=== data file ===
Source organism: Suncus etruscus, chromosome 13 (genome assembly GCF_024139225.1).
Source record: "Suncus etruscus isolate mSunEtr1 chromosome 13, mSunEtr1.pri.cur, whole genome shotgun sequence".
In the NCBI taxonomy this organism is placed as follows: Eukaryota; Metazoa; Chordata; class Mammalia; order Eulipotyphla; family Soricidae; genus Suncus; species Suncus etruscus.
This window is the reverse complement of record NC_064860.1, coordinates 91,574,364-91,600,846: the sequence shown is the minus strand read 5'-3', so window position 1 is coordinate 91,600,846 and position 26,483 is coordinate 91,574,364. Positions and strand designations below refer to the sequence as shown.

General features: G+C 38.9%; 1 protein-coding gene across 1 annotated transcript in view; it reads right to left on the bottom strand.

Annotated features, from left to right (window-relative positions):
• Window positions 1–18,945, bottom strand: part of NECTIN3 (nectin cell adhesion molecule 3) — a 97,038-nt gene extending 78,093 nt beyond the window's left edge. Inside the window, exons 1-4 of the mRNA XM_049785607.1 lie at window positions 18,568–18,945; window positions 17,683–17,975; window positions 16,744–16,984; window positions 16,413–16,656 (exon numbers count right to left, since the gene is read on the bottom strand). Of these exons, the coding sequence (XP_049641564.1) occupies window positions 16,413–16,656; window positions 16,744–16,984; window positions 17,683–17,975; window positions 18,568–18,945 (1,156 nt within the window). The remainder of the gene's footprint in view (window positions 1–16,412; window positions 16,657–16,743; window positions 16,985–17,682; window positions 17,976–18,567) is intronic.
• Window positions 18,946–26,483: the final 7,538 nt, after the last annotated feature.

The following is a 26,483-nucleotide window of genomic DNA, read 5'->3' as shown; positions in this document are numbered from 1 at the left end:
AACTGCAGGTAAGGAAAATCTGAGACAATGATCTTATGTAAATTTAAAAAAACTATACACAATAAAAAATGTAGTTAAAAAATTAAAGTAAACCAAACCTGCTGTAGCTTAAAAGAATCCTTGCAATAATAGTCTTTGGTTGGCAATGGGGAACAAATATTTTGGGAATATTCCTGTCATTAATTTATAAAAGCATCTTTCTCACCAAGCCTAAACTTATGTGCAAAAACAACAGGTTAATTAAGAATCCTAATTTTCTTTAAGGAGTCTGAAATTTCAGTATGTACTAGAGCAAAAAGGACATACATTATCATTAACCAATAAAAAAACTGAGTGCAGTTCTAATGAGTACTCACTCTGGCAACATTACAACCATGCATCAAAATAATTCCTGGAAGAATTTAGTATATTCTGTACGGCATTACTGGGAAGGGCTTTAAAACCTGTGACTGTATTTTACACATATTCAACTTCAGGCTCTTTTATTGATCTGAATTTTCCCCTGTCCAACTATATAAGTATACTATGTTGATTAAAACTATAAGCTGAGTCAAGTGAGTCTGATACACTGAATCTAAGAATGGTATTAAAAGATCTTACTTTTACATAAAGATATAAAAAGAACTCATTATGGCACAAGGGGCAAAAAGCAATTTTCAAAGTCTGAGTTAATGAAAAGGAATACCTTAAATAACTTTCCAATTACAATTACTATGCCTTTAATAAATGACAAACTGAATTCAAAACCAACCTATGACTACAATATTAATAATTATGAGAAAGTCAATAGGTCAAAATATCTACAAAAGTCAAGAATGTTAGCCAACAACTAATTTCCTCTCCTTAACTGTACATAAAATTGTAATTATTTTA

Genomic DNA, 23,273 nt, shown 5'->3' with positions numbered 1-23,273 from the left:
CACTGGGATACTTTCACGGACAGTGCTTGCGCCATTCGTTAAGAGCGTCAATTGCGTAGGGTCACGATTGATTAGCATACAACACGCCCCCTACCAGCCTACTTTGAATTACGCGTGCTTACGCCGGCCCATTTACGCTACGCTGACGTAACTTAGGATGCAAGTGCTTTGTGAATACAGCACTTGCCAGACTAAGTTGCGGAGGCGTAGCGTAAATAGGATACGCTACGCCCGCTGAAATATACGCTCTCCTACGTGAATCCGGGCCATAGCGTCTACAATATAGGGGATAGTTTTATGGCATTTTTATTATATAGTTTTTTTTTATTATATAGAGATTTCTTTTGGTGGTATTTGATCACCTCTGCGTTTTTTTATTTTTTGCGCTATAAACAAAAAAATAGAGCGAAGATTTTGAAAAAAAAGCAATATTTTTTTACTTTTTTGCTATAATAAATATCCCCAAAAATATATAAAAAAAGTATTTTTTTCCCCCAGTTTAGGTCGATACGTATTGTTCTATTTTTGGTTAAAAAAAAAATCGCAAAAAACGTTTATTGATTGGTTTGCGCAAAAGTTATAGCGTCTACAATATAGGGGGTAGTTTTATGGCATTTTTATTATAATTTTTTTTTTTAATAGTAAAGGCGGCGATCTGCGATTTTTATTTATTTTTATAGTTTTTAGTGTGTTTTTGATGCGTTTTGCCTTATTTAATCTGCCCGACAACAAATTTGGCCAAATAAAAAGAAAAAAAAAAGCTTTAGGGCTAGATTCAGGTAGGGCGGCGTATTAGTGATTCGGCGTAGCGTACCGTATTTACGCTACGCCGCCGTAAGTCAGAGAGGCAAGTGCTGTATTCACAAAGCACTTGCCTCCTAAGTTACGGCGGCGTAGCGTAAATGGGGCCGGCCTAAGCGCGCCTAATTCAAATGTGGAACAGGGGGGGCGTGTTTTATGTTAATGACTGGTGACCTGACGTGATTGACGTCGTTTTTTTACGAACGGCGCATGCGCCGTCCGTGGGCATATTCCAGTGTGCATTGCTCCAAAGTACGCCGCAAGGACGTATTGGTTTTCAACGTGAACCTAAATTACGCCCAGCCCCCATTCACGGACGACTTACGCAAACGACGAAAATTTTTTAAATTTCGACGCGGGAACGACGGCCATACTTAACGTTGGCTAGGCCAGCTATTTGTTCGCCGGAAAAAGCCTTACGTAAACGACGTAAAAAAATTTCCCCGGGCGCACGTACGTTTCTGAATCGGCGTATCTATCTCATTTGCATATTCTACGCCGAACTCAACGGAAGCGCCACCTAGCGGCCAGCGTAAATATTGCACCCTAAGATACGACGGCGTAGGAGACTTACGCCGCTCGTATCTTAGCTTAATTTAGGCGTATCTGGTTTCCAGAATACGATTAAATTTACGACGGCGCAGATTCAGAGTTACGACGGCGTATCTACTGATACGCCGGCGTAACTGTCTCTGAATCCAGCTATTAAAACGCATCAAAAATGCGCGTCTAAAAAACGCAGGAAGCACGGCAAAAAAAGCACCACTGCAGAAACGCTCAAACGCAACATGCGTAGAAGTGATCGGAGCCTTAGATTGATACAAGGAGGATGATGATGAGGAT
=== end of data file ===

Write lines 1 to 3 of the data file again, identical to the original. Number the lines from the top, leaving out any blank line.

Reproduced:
Source organism: Suncus etruscus, chromosome 13 (genome assembly GCF_024139225.1).
Source record: "Suncus etruscus isolate mSunEtr1 chromosome 13, mSunEtr1.pri.cur, whole genome shotgun sequence".
In the NCBI taxonomy this organism is placed as follows: Eukaryota; Metazoa; Chordata; class Mammalia; order Eulipotyphla; family Soricidae; genus Suncus; species Suncus etruscus.